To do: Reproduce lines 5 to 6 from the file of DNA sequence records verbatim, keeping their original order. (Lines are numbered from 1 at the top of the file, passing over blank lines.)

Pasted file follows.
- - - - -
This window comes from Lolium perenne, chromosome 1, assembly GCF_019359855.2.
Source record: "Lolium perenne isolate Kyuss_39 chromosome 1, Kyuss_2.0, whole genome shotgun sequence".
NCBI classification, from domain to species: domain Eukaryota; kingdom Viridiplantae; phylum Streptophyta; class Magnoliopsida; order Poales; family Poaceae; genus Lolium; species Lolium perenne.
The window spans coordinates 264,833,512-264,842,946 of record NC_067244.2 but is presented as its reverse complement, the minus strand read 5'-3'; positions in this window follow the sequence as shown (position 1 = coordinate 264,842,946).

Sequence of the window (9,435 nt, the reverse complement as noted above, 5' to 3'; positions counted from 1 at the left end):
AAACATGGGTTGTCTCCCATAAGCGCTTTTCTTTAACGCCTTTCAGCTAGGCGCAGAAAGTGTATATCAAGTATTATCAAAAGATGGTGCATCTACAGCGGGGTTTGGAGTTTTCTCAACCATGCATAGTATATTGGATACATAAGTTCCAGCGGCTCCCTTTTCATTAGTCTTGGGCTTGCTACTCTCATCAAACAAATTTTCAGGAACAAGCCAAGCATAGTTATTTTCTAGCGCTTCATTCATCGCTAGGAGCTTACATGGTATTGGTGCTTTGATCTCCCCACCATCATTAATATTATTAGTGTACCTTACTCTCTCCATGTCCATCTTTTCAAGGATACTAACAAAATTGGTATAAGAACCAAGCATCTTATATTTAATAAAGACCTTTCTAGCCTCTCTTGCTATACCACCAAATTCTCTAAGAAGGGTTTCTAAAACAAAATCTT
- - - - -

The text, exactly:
Sequence of the window (9,435 nt, the reverse complement as noted above, 5' to 3'; positions counted from 1 at the left end):
AAACATGGGTTGTCTCCCATAAGCGCTTTTCTTTAACGCCTTTCAGCTAGGCGCAGAAAGTGTATATCAAGTATTATCAAAAGATGGTGCATCTACAGCGGGGTTTGGAGTTTTCTCAACCATGCATAGTATATTGGATACATAAGTTCCAGCGGCTCCCTTTTCATTAGTCTTGGGCTTGCTACTCTCATCAAACAAATTTTCAGGAACAAGCCAAGCATAGTTATTTTCTAGCGCTTCATTCATCGCTAGGAGCTTACATGGTATTGGTGCTTTGATCTCCCCACCATCATTAATATTATTAGTGTACCTTACTCTCTCCATGTCCATCTTTTCAAGGATACTAACAAAATTGGTATAAGAACCAAGCATCTTATATTTAATAAAGACCTTTCTAGCCTCTCTTGCTATACCACCAAATTCTCTAAGAAGGGTTTCTAAAACAAAATCTT